The new tyrants: global corporatization
If you don't like Big Government, blame Big Business the two are intertwined
By Travis Metcalfe
Daily Texan Columnist
one week prior to the announcement of the AOL-Time Warner mega-merger
earlier this year, Time-Warner CEO Gerald Levin said in a CNN interview
that global corporations are "fast becoming ... more important than
government," and they provide "a more efficient way to deal with
society's problems" through the market. This statement is not merely a
prediction; it's also a value judgment.
We are asked to
place our faith in the mysterious forces of "the market" to solve our
problems, and we are promised that it will deliver with a much greater
efficiency than anything Big Government could possibly come up with.
But like an E-coli infested fast-food hamburger, this notion contains
more than the acceptable amount of fecal matter.
real world, "the market," to the extent that it actually operates, is
ill-equipped to solve many problems. Through the government, we try to
regulate the market so it will produce a socially desirable outcome. As
businesses become larger and more powerful, it becomes increasingly
difficult to regulate them effectively. As a consequence, Big
Government and Big Business naturally grow together; and if they don't,
we find ourselves exploited by one of them.
presidential race this year, we heard a lot of rhetoric from the two
major-party candidates about their allegedly competing visions of the
size and role of government. But if you listened to any of the
third-party candidates, many of them were talking about the excessive
power of global corporations. These candidates were appealing to the
sentiments expressed through civil disobedience and other tactics
during the shutdown of the World Trade Organization meeting in Seattle
one year ago this week.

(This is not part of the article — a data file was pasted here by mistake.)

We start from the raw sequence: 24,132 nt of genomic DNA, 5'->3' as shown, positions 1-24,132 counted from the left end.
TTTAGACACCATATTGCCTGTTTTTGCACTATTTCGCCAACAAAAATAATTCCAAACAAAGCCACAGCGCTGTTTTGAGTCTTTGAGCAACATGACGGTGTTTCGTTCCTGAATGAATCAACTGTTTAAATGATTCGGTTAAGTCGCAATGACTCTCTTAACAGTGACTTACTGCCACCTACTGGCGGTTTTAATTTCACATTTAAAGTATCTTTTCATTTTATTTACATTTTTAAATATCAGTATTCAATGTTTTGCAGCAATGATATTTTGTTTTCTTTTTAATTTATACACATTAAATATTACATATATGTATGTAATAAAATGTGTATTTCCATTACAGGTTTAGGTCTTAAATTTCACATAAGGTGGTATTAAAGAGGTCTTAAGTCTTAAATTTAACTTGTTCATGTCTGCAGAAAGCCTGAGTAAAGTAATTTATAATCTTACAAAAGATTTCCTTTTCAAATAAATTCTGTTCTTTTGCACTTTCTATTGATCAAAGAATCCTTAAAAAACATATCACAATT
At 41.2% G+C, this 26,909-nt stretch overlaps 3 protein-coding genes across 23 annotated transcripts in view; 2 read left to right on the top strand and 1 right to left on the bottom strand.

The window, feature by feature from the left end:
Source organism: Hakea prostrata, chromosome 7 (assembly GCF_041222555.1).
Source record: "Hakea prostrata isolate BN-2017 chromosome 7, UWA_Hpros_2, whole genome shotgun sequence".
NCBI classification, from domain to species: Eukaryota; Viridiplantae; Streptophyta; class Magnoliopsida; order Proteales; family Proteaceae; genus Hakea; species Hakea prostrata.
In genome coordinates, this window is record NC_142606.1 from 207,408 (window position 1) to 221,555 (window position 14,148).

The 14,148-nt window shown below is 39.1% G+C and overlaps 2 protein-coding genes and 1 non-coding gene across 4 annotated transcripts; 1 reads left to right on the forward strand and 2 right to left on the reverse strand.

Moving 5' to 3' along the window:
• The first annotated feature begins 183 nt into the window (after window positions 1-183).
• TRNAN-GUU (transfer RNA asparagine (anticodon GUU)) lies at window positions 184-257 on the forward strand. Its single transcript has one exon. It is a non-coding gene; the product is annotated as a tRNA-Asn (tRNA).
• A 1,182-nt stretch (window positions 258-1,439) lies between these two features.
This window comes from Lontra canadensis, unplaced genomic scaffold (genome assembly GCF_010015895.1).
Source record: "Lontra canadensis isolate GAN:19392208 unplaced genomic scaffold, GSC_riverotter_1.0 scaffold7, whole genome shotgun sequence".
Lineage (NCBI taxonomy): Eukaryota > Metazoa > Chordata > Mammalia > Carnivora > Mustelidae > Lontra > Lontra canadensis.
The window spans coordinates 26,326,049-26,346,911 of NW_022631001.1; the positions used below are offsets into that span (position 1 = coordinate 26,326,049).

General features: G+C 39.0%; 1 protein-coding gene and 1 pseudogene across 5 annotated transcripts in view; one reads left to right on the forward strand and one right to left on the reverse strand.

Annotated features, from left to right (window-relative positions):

At first glance, it seems odd
that more politicians didn't try to appeal to this backlash against Big
Business, especially since there are so many recent examples of
corporations abusing their power as the government fails to regulate
them adequately (Though, it doesn't seem quite as odd once you look at
the list of top contributors to the major-party campaigns).
recently announced the largest discrimination settlement ever, filed
last year by its African-American employees. The company minimized the
public-relations damage by announcing the settlement in the wake of the
unsettled presidential election, which dominated the media and
overshadowed an otherwise newsworthy event. Where was "the market" when
the minority workers at Coke were being systematically underpaid and
passed over for promotion?
Aventis, a biotech firm, is
the producer of the genetically engineered "Starlink" corn that
recently showed up in taco shells despite the fact that it had not
been approved for human consumption. The company recently announced
that the protein responsible for triggering allergic reactions showed
up in tests of non-Starlink corn.
They claim they have
"no idea" how it got there, but you don't have to be Gregor Mendel to
figure it out. When genetically-engineered corn is released into the
environment right next to a field of regular corn, some
cross-pollination is bound to occur. Where's "the market" when a
majority of the American public says it wants genetically-engineered
food to be labeled?
And how about the Firestone tire
recall, and the recent report from Good-year that it has experienced
similar problems with its tires over the last two years? Did "the
market" prevent hundreds of deaths and injuries from defective tire
blowouts on bloated SUVs? Of course not. Why? Look at who has the power.
David Korten, author of When Corporations Rule the World,
notes that 51 of the world's 100 largest economies are now
corporations, not countries. For example, the total economic output of
General Motors is greater than the GDP of Denmark. Unlike most
countries, however, the economies of corporations are centrally planned
and are ruled by a CEO-dictator. We could talk all day about the evils
of Big Government, but in the end it might all be irrelevant. Big
Business may indeed hold the keys to our future. But we should decide
now, before it's too late, if that's the kind of future we want.
Metcalfe is a doctoral student in the Department of Astronomy